In addition, Andre Silva also provided the assist for Nkunku, scoring the first goal of this Wednesday’s game in which huge show of foreign fans.

In addition to the Leipzig striker, Di Maria (Juventus), Bellingham (Borussia Dortmund) and Di Lorenzo (Napoli) also fought in the fight for the prize, but it was the Portuguese who managed to smile after voting for the third round of the competition, the famous This Thursday is the fair.

Read also: Diogo Costa and Andre Silva named to Champions League Team of the Week

See also: Andre Silva among the nominees for the title of the best player of the week in the Champions League

See also: double dose. Andre Silva returned to celebrate and sentenced doubts

See also: Andre Silva took advantage of Hart’s colossal mistake and responded to Jota’s goal

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Eternal Portuguese deja vu – Renaissance

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Eternal Portuguese deja vu - Renaissance

At the end of the summer of 1972, exactly half a century ago, SEDES – Associação para o Desenvolvimento Económico e Social (the most famous reformist think tank during Marseilles) issued a document for the country entitled “Portugal: The country we are, the country we want to be “. The Marseille spring had already turned into autumn: Américo Thomas had just been re-elected, the colonial war had dragged on, repression had intensified, and an economic crisis was already brewing. Seeing the general frustration, and at the same time willing to go against it, the signatories of CEDES began by asking “Where will we be and how will we be in 1980?” to criticize the obstacles that overshadowed Portugal in the early 1970s.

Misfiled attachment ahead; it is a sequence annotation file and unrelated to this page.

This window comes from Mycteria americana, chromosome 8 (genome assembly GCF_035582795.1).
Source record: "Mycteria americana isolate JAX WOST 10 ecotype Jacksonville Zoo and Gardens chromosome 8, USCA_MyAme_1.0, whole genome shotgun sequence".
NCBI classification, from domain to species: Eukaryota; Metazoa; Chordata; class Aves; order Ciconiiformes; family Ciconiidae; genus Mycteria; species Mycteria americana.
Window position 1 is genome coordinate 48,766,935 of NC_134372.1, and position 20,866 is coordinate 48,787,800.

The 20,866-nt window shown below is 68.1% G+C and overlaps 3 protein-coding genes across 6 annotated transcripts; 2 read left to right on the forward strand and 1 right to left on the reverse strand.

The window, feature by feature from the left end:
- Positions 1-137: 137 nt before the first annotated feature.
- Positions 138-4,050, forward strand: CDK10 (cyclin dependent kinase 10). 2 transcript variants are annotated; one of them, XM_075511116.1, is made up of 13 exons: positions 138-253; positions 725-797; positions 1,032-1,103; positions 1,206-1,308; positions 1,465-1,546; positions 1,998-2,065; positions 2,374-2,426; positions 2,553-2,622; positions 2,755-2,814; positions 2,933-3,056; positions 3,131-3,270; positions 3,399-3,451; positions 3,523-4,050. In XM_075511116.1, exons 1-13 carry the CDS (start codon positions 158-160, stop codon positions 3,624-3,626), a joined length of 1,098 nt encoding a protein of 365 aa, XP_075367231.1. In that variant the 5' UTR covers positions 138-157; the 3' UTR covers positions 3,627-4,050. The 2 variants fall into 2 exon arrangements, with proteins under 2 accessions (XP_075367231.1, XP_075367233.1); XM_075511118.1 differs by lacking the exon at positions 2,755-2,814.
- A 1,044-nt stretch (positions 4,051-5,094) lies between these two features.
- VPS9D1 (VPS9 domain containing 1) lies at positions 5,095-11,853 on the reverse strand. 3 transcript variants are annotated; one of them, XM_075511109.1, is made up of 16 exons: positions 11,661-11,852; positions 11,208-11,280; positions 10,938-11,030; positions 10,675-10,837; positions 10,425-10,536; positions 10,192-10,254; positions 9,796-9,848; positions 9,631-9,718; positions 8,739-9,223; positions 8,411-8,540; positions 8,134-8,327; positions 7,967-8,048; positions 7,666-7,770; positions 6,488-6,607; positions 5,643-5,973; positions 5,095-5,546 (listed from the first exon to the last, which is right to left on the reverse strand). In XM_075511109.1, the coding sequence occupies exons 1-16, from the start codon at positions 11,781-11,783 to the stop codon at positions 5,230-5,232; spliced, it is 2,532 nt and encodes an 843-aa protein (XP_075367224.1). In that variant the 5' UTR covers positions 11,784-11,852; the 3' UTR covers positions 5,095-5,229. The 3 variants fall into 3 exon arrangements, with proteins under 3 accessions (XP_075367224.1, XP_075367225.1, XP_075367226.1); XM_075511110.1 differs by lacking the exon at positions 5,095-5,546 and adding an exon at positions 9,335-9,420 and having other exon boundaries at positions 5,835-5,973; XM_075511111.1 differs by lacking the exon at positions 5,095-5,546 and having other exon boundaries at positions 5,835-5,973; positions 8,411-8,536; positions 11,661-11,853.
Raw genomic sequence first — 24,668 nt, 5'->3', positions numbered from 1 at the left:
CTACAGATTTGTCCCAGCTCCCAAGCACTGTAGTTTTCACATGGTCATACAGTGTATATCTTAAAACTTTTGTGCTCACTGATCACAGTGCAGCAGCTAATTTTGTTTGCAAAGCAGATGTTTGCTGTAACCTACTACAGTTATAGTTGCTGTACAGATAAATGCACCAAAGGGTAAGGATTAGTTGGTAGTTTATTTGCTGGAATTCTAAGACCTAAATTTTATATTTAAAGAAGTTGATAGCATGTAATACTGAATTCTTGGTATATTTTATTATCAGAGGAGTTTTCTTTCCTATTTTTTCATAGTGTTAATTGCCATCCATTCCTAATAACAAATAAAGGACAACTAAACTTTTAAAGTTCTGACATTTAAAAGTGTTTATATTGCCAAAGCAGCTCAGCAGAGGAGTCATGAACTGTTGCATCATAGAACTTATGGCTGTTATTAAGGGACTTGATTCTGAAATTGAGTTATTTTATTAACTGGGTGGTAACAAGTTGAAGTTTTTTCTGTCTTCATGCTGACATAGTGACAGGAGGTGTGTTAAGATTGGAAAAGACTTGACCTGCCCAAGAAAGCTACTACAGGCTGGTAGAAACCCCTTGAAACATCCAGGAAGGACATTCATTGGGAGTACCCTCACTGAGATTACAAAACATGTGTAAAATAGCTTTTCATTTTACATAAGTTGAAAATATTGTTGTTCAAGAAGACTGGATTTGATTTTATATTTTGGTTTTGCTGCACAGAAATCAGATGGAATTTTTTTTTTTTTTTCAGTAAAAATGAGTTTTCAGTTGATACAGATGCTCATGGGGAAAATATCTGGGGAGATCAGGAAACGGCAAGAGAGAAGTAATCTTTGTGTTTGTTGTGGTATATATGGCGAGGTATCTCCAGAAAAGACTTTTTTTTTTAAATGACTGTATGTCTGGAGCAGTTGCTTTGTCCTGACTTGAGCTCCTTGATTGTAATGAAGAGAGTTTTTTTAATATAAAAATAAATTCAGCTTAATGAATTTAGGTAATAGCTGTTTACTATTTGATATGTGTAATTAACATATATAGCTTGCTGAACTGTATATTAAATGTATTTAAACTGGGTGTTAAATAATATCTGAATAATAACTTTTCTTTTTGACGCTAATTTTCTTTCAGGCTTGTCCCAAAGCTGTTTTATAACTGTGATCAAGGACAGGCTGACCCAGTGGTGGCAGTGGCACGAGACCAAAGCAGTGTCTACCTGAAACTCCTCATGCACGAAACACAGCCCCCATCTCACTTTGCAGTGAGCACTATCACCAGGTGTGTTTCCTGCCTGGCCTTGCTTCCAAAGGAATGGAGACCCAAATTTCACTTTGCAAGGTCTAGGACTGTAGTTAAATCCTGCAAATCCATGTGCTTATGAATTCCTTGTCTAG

Among the “problems that are getting worse without a solution”, emigration stood out, indicating the country’s inability to offer better living and working conditions to those who left; the growing inflationary process, reflected in the cost of living; the inevitability of economic integration in Europe when the country is not ready for international commercial competition; “disaggregation of regional economies” with “continuous depopulation of municipalities and regions” within the country; or “deterioration of public administration” when the government fails to promote a “prestigious, moralized, revitalized and efficient public sector”. “No one will have any difficulty,” continued the text, “to add to a new list of urgent questions that seriously endanger national life, about which much has been said and which, year after year, continue to wait for a sufficient solution.” Therefore, “the prevailing feeling in the country” in contemplation of the recent past and present could not but be “annoyance at urgent battles, the need for which was endlessly discussed, at decisions that were changed or postponed, and at rejected goals” or which were not clearly formulated ” .

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Between “untapped resources” and/or “lack of organizational and decision-making capacity” there was “widespread anxiety” stemming from the inevitable observation that “we are very far from the results that we could achieve thanks to the progress of the Portuguese and Portugal”. This was the macro goal of the reformist, humanist and liberalizing technocrats that SEDES brought together. “Ultimately,” they reminded Marcelo Cayetano, “the real obstacle can only be associated with the low political priority of economic and social development in our country.” So, in short, there was an urgent need to “radically change our economic, social and political way of life”, since “a national balance based on general anemia, repression and weakening of various participants” is unsustainable and pernicious.